On Wednesday, March 14, at 10 a.m., students around the United States will walk out of class for 17 minutes to demand tougher gun laws in response to the deadly school shooting at Marjory Stoneman Douglas High School in Parkland, Florida, on Feb. 14.
Country Day’s student and parent handbook states that once at school, a student may not leave campus without permission from parents and an administrator.
Furthermore, class cuts are automatically considered unexcused absences.
But the walkouts won’t be treated as such. On March 13 head of school Lee Thomsen emailed parents about the walkout and said that students who participate in the observance will be noted as “excused absent” for the period of time they miss class.
“We want to support what students are interested in doing,” he said in an interview.
However, other schools are threatening those who walk out with suspensions – or worse.
For example, CNN reports, Needville Independent School District in Texas states that anyone who participates in a walkout or other political protest will be suspended for three days.
Country Day’s tolerant attitude is also different from that of other private schools in Sacramento.
According to former student Meg Christian (sister of junior Jack Christian), anyone who walks out at St. Francis High School will receive disciplinary action. In addition, they must also alert the school 24 hours in advance if they wish to walk out.
In a March 14 poll, 6 percent of SCDS high school students said that students missing classes for the walkout should be penalized.
The issue regarding the policy is so complex because the walkout is associated with a wide variety of beliefs, some of which (like gun control or defunding the NRA) can be seen as partisan, and Country Day strives to be a nonpartisan school.
During morning meeting on March 5, though, Thomsen said that he views the walkout as a way to discuss school safety, which he believes is a nonpartisan issue; thus, he supports students walking out.
However, some students aren’t walking out for just school safety.
In the March 14 poll, many students listed both honoring the Parkland shooting victims and protesting against gun laws as their main reasons for walking out.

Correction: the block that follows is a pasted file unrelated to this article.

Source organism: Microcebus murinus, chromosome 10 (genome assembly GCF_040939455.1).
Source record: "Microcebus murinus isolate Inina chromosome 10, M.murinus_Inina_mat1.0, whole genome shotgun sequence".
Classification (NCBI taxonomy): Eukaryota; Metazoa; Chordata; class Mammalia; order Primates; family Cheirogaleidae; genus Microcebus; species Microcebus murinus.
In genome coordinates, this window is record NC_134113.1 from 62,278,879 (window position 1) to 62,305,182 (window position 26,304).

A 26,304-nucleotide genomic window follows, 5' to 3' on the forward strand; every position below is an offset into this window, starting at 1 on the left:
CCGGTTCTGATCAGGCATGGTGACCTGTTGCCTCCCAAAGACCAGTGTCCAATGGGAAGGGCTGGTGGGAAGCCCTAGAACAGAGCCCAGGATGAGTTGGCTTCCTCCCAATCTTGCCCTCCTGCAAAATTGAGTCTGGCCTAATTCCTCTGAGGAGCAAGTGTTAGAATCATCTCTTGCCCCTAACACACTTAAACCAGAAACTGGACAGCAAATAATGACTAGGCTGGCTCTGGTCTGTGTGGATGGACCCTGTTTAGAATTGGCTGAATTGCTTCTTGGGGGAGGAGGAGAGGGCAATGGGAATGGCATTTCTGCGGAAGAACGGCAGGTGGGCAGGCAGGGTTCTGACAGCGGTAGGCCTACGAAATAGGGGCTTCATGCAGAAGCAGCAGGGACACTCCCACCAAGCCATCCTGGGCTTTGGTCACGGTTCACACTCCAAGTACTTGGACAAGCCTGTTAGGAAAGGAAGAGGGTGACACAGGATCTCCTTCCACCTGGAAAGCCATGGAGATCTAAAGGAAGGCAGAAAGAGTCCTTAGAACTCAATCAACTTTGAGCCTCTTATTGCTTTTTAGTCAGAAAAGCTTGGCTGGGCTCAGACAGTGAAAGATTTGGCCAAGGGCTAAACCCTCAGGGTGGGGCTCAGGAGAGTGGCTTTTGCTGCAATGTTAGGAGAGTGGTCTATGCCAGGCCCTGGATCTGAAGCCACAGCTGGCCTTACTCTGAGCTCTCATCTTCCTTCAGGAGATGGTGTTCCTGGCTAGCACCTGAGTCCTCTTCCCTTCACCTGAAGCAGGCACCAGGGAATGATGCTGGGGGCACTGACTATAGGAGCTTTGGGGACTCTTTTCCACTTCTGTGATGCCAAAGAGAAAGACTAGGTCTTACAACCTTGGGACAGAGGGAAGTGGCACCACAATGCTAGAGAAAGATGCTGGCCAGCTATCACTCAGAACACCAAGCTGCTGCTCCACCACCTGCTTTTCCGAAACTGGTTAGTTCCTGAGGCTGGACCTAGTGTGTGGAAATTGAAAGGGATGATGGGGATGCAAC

Junior Bella Mathisen, who plans to walk out, says that she agrees with Thomsen that the walkout isn’t about taking a political stance.
However, she said the walkout is also about gun control and demonstrating how guns affect schools.
Junior Gabi Alvarado, too, understands Thomsen’s viewpoint but thinks the march isn’t about just school safety.
“I think we should walk out and that it’s the right thing to do, but there is definitely a political tie to gun violence,” she said.
Alvarado, along with Mathisen, attempted to organize a walkout in November 2016, when Donald Trump was elected, because she was concerned about the hate speech and violence that had surrounded his campaign towards minorities.
So she went to Thomsen the day after the election to ask whether she and Mathisen could walk out without penalty.
“We made it clear that it was not a political statement or against Trump or Republicans, but about the hate speech that had gone on and the violence against minorities,” Alvarado said.
At that time, Alvarado said, Thomsen did not allow them to walk out because he did not want Country Day to seem biased.
Therefore, Alvarado said that she was “pretty upset” when Thomsen told students that the school would not punish students if they wanted to walk out this time.
“He’s saying that it’s not political because safety isn’t a political thing and I agree with that, (but the November walkout) was about safety. It was about how comfortable we were in this country,” she said.
In a March 13 poll, 63 percent of students said they plan to walk out on March 14. And according to a poll on the same day, a number of teachers will join them.
While many students say they’ll walk out, head of high school Brooke Wells said that the school will not formally organize a plan for the walkout, since it is a student-driven protest.
In his email, Thomsen said that high school students plan to hold the observance in the Matthews Library due to the high chance of rain tomorrow.
On March 24, there will also be a March for Life in Sacramento.
Only 9 percent of students said they will definitely attend that march, but 40 percent of students said they might.
—By Héloïse Schep